New advances in cataract surgery


By Dr. Steven A. Nielsen

It’s a fact — as we age, so do our eyes. Most people over 40 will develop cataracts over time, and most will seek some type of procedure to restore their clarity of vision.

Luckily, cataract surgery is the most common surgical outpatient procedure in the United States. Even better, advancements in technology have led to the development of all-laser cataract surgery. Both traditional and all-laser cataract procedures are effective ways to restore crystal clear vision. And both offer a number of lens replacement options, enabling the patient to choose a lens that will best suit their lifestyle and budget. Here is a brief synopsis of both traditional and all-laser cataract surgeries.

The Nielsen Eye CenterMany patients have often assumed that cataract surgery involves the use of a laser. This is entirely understandable, as patients are aware of the exacting precision offered by surgical techniques using a laser. However, traditional cataract surgery requires the manual use of surgical instruments. In traditional cataract surgery, the surgeon uses a blade to make a microscopic incision, or access point, to allow access to the cloudy lens causing blurred and distorted vision. The surgeon then carefully breaks up the affected lens using high-energy sound waves, and removes it. Next, a new lens is inserted. The surgeon uses measurements taken a few days before the procedure to align the new lens (called an IOL, or intra-ocular lens) in the eye.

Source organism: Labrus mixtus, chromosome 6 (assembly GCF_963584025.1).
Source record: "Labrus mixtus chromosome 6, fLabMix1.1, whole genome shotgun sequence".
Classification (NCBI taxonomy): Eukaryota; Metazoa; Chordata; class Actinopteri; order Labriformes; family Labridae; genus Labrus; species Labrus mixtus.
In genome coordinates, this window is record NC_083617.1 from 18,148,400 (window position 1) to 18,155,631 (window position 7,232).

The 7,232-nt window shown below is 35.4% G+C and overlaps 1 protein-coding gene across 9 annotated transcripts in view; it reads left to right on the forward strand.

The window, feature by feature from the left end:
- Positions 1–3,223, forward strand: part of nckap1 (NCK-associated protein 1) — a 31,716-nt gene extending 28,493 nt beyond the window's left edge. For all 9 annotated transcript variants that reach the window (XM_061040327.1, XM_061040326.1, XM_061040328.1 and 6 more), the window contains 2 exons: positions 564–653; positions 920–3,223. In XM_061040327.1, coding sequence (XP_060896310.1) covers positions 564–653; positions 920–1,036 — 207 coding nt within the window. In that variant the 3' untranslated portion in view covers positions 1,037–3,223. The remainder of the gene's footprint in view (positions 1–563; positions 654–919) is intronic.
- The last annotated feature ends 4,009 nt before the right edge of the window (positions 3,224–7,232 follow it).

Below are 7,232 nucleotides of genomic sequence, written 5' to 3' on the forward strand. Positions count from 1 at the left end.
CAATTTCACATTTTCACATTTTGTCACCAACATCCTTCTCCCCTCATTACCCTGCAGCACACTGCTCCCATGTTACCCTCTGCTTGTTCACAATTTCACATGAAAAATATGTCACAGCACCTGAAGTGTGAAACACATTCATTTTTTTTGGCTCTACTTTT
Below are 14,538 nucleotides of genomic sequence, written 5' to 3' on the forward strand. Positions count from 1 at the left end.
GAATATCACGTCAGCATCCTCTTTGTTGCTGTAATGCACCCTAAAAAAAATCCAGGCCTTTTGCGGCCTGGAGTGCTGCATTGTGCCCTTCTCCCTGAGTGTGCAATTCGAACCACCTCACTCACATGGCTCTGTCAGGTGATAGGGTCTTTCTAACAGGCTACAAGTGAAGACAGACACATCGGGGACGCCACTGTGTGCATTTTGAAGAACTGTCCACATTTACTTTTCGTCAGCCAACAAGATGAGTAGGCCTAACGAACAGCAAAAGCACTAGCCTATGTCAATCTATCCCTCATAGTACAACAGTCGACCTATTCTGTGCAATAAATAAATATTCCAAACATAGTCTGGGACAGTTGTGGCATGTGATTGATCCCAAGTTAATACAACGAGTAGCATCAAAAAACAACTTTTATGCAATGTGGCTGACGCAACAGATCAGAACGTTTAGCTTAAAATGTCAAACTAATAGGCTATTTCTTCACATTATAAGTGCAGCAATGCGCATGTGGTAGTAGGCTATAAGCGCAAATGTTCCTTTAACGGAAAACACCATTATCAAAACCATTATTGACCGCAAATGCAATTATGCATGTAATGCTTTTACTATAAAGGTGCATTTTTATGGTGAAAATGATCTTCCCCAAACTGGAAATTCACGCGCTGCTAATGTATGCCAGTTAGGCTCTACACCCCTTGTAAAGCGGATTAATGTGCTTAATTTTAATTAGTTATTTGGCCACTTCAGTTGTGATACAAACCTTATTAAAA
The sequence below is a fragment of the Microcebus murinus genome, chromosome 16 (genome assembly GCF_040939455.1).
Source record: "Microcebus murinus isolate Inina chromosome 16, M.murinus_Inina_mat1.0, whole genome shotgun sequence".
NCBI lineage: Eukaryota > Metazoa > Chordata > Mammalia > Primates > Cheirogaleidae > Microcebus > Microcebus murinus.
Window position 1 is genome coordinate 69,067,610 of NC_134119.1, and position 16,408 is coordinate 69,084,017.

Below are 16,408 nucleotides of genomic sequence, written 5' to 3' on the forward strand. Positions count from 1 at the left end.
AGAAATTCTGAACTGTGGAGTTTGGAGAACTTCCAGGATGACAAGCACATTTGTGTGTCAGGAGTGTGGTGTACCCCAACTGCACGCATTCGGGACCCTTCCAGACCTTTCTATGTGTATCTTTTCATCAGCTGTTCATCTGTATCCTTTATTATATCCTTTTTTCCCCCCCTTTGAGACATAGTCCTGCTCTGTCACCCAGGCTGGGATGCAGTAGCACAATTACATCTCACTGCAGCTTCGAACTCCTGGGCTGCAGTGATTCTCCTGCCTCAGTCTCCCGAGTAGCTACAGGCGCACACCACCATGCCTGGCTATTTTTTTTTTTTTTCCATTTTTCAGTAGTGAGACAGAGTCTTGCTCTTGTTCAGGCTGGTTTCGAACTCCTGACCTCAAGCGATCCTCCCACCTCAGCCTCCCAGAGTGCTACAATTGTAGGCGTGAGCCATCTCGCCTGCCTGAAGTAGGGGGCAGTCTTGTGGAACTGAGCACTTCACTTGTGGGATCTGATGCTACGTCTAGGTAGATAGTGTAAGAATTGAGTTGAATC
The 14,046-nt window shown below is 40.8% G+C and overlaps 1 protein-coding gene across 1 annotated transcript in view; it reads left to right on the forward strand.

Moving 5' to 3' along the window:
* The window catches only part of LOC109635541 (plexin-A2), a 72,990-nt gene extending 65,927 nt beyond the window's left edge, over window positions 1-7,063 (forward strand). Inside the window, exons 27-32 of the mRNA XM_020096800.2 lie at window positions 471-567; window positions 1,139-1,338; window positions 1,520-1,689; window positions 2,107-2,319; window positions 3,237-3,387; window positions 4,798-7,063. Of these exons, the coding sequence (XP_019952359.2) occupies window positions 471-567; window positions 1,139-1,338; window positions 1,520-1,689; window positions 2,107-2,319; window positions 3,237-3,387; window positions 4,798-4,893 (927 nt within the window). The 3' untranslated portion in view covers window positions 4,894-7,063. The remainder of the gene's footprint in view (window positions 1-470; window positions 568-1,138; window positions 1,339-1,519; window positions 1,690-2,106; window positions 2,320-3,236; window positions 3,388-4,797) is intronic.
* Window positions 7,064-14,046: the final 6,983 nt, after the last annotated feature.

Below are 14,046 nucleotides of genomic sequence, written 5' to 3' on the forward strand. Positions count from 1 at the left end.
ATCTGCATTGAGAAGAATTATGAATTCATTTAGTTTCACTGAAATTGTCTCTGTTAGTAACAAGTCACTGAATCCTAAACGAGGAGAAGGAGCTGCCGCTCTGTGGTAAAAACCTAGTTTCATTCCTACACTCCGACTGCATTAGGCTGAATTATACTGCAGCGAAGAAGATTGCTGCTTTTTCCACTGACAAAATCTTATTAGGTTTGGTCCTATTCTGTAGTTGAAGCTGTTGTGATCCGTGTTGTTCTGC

Recently, cataract surgery received a major advancement with the approval and introduction of a bladeless, or all-laser, procedure. Unlike traditional cataract surgery, the surgeon uses a laser to create the access incision. The laser is also used to break up the affected lens, using less energy and optimizing reproducibility. In other words, the surgeon is able to make the same exact incision each time. The laser method also reduces post-operative inflammation.

Another advantage of all-laser cataract surgery is that it provides the surgeon with real-time, three-dimensional imaging of the patient’s eye, allowing for true customization of the lens replacement procedure. These exacting specifications are not attainable with traditional cataract surgery. This procedure also enables the surgeon to improve astigmatism with precise corneal incisions.

As with any corrective procedure, it is important to schedule time with your ophthalmologist to have your questions answered and your concerns addressed. He or she will be able to assist you in deciding which type of cataract procedure is best for you.

Dr. Steven A. Nielsen is the chief ophthalmologist at The Nielsen Eye Center. To schedule a consultation or examination, call 617-401-8542 daily between 8 a.m. and 4 p.m. or email Archives of articles from previous issues can be read at